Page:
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Youth must champion cause of Human Rights

2014 Apr 28

1948 was also significant from a Sri Lankan perspective, as this was our year of Independence. It signified the end of hundreds of years of Colonial domination by successive external powers, and ended the longest period of human rights violations that our country had endured in our 2500 year history. Here youth take part in the 2014 Independence Day celebrations held in Kegalle 1948 was also significant from a Sri Lankan perspective, as this was our year of Independence. It signified the end of hundreds of years of Colonial domination by successive external powers, and ended the longest period of human rights violations that our country had endured in our 2500 year history. Here youth take part in the 2014 Independence Day celebrations held in Kegalle Pic by Chandana Wijesinghe

Excerpts from the speech made by SL High Commissioner to the UK Dr Chris Nonis at ‘Road to Human Rights Conference’

The” Road to Human Rights Conference”, organized by the Youth Movement “Road to Human Rights”, headed by Youth Parliamentarian Ashan Perera, under the auspices of the Ministry of Youth Affairs and Skills Development , and supported by the Ministry of Mass Media, and  ministry of Education, was held on April 25 (Friday). The event was graced by Minister of Youth Affairs Dulles Alllahapperuma, Sri Lankan High Commissioner to the UK Dr Chris Nonis , and Chairman of the National Youth Services Council Pium Perera.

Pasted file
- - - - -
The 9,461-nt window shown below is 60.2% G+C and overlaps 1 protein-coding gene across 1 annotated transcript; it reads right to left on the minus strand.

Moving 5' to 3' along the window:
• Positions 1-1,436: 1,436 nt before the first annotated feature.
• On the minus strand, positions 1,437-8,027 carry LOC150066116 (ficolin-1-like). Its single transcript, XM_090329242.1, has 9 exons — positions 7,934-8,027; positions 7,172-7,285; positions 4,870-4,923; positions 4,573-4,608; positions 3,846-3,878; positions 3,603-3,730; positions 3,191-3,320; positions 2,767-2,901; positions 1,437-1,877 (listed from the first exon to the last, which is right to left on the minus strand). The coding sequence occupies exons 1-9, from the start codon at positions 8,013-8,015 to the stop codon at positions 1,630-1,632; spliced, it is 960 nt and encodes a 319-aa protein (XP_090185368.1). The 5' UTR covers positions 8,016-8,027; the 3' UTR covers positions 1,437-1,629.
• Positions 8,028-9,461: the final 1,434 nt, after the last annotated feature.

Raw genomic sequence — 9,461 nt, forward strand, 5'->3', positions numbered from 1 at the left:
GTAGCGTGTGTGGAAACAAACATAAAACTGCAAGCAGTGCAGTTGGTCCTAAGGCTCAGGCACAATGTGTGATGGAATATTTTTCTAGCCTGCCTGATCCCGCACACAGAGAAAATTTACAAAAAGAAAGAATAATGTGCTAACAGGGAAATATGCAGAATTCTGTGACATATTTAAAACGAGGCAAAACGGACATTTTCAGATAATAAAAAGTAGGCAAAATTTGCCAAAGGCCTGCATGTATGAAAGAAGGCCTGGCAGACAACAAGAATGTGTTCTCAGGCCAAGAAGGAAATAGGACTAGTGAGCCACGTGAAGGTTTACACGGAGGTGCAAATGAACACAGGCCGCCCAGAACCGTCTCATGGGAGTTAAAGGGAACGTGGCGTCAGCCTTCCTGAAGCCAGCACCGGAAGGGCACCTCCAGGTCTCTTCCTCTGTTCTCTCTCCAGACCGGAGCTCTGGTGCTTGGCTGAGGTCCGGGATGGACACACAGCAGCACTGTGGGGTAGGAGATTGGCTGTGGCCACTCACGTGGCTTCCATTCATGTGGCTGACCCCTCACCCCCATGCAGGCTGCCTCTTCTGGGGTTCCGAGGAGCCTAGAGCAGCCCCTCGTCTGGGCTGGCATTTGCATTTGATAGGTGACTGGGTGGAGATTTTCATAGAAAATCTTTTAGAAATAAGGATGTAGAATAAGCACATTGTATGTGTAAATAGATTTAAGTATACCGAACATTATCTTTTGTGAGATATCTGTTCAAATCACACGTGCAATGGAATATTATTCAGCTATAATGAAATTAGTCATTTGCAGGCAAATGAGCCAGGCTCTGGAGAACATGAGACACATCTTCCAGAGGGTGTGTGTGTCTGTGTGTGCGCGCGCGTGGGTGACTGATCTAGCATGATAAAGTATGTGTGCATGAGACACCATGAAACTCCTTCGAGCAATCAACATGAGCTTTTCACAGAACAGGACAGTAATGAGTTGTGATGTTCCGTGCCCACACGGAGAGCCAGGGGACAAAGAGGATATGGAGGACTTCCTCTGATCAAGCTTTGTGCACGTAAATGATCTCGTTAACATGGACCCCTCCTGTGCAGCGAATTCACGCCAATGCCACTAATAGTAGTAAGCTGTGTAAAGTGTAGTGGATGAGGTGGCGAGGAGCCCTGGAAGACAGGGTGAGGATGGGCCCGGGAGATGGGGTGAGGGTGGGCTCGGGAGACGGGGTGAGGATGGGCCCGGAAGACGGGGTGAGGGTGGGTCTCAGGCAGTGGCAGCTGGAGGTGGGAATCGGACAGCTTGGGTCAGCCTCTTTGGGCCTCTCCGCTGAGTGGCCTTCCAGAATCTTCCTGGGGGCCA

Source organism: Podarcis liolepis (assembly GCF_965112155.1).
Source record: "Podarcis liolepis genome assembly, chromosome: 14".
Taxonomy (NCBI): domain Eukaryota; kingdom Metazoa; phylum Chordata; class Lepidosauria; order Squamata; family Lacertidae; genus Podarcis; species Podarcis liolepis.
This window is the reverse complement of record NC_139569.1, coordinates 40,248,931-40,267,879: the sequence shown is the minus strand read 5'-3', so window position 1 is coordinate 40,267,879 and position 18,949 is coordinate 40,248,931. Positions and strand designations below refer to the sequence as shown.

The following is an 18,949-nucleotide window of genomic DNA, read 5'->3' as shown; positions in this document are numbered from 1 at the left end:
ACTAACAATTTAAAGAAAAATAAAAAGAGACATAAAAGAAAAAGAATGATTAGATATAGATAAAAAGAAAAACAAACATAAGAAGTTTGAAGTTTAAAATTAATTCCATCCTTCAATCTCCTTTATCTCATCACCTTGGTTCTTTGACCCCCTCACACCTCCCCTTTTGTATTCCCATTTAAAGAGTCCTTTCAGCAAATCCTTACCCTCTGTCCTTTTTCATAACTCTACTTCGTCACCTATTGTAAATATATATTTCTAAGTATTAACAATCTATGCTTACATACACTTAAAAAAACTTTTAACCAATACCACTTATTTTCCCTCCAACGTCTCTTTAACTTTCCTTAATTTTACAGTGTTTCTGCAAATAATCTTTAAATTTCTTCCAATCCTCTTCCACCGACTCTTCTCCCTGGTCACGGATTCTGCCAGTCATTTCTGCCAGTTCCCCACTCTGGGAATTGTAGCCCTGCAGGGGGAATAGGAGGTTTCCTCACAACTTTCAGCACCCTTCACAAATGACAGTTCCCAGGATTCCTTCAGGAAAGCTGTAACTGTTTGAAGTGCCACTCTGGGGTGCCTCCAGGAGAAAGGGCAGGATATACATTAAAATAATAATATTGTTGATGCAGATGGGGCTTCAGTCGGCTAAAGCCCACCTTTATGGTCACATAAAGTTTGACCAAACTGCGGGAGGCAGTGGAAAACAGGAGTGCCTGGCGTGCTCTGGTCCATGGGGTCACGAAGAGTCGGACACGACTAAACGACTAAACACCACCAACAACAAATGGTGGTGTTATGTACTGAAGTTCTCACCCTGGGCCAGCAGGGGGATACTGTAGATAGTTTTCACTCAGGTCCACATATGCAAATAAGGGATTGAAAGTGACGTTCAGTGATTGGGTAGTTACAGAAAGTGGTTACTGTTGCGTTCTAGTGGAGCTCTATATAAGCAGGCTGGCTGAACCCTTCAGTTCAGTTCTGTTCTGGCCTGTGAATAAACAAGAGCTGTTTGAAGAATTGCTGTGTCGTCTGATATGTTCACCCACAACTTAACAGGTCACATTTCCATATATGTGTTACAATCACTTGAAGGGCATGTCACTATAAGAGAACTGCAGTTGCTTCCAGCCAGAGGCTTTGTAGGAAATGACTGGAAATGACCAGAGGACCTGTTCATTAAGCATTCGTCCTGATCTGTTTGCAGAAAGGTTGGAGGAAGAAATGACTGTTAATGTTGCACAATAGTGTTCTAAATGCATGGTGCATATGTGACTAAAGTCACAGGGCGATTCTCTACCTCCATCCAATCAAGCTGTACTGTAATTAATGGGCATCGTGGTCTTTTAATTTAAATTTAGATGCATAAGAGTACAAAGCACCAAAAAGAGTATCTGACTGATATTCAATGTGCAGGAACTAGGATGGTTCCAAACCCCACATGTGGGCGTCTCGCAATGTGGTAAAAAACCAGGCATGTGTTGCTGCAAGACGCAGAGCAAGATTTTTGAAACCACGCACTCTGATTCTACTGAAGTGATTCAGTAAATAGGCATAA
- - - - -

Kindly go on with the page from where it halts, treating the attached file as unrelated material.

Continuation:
Dr Chris Nonis articulated the following in his speech.

1) He was pleased to speak at a conference involving education of youth, as it is  at a  Young age that  the mind is most open to enquiry and debate, and it is at a young age that they can challenge conventional wisdom, and  make progress which is an  imperative in developing countries in their transition from developing to developed nation.

2) 1948 was a seminal year for Human Rights, as the Universal declaration on Human Rights was formulated in that year, as a response to the gross human rights violations that had occurred during the World War 2